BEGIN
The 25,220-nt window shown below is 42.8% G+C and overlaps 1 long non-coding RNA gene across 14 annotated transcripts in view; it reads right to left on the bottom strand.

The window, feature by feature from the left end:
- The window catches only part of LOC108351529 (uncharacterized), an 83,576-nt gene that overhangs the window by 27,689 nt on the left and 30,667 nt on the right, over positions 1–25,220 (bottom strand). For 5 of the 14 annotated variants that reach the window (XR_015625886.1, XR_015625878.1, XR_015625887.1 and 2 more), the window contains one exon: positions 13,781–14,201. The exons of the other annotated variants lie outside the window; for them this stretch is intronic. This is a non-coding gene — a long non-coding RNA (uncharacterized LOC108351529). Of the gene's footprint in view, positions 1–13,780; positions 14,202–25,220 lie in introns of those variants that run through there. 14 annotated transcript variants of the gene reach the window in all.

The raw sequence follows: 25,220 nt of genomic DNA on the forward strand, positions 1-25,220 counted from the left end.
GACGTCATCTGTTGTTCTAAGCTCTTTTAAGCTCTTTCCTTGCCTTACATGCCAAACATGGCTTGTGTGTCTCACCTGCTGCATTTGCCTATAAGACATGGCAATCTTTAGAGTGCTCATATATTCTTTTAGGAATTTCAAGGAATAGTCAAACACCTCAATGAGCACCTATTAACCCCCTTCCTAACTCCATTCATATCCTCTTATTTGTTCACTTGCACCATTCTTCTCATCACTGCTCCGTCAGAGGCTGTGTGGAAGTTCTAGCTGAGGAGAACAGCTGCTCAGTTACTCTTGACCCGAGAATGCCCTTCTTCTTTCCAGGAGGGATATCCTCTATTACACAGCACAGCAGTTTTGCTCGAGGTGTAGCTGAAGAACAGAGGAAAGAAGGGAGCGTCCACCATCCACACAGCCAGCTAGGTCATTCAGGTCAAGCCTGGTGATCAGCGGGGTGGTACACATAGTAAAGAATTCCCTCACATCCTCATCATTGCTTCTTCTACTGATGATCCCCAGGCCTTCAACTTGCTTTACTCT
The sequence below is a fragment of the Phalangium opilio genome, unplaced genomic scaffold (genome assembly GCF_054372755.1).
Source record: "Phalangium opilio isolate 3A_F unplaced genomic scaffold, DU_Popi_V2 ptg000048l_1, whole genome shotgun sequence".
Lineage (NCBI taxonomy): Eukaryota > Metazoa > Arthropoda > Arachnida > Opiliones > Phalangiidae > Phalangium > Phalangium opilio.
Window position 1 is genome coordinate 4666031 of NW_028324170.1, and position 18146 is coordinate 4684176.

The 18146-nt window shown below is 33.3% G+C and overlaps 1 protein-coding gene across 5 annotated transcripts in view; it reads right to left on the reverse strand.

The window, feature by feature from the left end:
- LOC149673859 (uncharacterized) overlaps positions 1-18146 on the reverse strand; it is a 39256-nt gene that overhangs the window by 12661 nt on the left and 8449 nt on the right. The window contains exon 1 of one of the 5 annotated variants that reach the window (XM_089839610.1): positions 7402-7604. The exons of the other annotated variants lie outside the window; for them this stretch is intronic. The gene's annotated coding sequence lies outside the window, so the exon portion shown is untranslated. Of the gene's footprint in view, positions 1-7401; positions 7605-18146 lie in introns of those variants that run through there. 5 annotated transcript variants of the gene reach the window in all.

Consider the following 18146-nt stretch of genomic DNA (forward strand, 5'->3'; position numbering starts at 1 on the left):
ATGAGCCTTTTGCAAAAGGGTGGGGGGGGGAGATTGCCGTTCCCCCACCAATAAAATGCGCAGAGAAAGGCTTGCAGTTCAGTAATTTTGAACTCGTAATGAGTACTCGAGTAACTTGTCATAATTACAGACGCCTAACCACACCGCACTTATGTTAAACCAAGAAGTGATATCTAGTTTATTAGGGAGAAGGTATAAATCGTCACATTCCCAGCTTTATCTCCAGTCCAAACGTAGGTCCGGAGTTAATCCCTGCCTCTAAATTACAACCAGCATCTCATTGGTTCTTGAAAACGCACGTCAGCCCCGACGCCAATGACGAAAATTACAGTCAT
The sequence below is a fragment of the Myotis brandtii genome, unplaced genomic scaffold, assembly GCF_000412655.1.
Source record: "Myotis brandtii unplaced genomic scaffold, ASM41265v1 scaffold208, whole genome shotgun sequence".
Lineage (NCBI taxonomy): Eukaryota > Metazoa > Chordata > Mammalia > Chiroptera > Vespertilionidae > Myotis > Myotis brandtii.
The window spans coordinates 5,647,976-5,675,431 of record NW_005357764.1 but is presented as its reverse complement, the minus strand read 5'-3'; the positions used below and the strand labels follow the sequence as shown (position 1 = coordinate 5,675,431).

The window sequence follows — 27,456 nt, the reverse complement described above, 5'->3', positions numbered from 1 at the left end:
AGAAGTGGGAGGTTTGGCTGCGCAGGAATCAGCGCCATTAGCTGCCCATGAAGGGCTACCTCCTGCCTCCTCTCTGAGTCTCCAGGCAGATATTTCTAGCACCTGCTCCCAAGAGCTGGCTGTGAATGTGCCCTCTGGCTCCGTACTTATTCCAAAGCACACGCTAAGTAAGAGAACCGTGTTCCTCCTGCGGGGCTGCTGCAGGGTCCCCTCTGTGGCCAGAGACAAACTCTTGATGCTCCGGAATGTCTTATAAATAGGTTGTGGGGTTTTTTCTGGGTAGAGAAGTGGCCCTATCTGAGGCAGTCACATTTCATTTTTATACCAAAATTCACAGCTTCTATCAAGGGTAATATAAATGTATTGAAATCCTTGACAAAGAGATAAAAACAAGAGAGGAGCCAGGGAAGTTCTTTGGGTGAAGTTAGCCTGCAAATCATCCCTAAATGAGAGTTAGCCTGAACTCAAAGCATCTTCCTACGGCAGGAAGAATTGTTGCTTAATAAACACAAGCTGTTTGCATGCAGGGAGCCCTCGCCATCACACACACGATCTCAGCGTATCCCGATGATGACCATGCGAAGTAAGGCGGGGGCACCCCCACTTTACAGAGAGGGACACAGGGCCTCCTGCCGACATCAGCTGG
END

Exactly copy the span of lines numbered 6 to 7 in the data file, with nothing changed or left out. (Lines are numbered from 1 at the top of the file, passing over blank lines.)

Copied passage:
The sequence below is a fragment of the Phalangium opilio genome, unplaced genomic scaffold (genome assembly GCF_054372755.1).
Source record: "Phalangium opilio isolate 3A_F unplaced genomic scaffold, DU_Popi_V2 ptg000048l_1, whole genome shotgun sequence".